How to Put a Company into Administration

Often, this is led by the directors of the company itself, or by its shareholders.  It is possible in many circumstances for the directors or shareholders to pass a resolution to place the company into administration – provided that it is insolvent and various other requirements are met.  This is most often done by way of engaging an insolvency practitioner to act as an administrator, and then liaising with lawyers such as Blake-Turner to draft the relevant appointment documents and ensure that they are filed at Court following the correct procedures.

Out of Court route

This procedure is generally referred to as the “out of court” route to appointing an administrator.  There is no need for a hearing at court and a moratorium is immediately put into place as soon as the relevant papers are filed at Court.  This means that the company gets immediate protection from its creditors, who cannot take further action against the company without the consent of the court, or administrators.  Similarly, it prohibits landlords from re-entering premises or forfeiting leases.

A lender such as a bank that holds a “qualifying floating charge” over a company, such as a debenture or similar security registered at Companies House, can also use the “out of court” route to appoint administrators.  Again, upon a qualifying floating charge holder filing the relevant documents at court, the company enjoys the same protection from its creditors.

Administration Order

It is also possible, and in many cases necessary, for a director, shareholder and/or creditor to apply to Court for an Administration Order.  This procedure is most often necessary when there is either a shareholder dispute, which means that the shareholders and board cannot pass a resolution to appoint administrators, or in circumstances where a creditor has already issued a winding up petition against a company.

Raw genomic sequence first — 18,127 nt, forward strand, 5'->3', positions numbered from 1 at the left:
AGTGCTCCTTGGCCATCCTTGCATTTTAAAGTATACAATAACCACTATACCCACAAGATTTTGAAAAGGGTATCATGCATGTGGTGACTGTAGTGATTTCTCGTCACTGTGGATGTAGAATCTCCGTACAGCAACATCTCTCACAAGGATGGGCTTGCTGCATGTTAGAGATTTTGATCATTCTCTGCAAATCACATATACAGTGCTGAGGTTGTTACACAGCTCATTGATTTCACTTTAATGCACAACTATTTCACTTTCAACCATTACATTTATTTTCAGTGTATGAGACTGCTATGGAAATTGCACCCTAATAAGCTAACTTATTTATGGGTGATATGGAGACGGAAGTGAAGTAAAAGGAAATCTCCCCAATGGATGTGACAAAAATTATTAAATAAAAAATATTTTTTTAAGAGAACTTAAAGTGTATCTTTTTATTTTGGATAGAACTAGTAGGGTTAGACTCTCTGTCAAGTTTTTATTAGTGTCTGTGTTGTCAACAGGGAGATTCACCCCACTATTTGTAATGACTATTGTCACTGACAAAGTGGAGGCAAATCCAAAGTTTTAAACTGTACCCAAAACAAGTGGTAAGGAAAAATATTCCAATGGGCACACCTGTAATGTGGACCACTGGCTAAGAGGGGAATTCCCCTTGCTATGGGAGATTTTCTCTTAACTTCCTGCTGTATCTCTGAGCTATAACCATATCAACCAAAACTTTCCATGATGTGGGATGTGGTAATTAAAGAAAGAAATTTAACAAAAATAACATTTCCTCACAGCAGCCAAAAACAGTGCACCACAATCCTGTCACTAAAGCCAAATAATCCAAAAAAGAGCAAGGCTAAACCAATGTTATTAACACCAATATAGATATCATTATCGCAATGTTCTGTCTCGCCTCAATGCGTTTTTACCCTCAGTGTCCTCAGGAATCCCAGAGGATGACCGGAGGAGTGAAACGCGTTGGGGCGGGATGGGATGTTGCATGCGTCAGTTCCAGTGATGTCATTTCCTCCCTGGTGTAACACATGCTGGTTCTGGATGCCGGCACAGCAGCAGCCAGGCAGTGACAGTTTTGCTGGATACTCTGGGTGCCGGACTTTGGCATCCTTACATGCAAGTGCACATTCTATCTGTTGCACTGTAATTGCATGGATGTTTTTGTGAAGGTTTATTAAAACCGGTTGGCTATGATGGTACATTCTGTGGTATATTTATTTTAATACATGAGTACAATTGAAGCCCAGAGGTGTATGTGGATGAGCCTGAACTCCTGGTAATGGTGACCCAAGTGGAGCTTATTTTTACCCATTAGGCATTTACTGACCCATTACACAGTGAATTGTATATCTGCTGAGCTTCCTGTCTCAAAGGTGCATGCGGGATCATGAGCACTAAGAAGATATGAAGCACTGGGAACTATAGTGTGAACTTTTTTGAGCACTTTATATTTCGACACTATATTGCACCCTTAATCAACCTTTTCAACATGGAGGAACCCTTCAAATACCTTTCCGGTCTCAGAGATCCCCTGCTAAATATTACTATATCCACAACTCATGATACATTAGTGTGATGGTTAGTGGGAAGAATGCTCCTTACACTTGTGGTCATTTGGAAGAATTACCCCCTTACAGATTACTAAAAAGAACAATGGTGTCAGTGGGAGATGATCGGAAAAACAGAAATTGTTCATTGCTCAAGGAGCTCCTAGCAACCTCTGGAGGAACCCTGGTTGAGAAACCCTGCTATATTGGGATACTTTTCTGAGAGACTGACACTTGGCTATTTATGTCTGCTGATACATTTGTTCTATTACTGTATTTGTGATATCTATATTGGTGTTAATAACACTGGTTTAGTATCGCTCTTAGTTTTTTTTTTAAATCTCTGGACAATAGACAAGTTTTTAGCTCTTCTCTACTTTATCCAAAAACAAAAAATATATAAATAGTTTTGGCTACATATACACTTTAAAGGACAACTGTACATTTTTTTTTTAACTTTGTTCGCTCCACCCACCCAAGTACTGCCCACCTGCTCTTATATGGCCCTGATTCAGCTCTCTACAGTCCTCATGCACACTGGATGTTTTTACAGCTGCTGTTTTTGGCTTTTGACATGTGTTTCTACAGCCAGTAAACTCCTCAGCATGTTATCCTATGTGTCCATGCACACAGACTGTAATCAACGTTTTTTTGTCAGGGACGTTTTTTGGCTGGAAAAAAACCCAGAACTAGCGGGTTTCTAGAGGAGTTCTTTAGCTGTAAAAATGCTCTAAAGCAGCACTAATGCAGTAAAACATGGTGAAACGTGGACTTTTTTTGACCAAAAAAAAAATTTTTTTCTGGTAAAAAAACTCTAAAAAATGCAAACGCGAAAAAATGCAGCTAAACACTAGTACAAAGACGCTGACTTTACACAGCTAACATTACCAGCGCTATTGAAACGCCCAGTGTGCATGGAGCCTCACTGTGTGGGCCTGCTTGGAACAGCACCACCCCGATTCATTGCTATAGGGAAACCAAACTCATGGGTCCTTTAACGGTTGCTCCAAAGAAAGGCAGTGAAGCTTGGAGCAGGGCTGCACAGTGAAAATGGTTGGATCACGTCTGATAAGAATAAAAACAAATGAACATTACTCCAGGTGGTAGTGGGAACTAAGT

The courts generally treat applications for administration orders as urgent. The relevant parties need to attend at court and establish to the judge’s satisfaction that the company is insolvent and it is in its best interests (and crucially those of its creditors) for it to enter into administration.

There are other routes and procedures that an insolvent company can take.  These include liquidation and creditors’ voluntary arrangements (CVAs).  Please click on the foregoing links for information about those, or the following link for further information about administration.

If you would like to speak to one of the team at Blake-Turner about administration, or indeed any company insolvencies, cash flow difficulties or shareholder disputes, please contact Paul Cooper on +44 (0) 7967 014788 and/or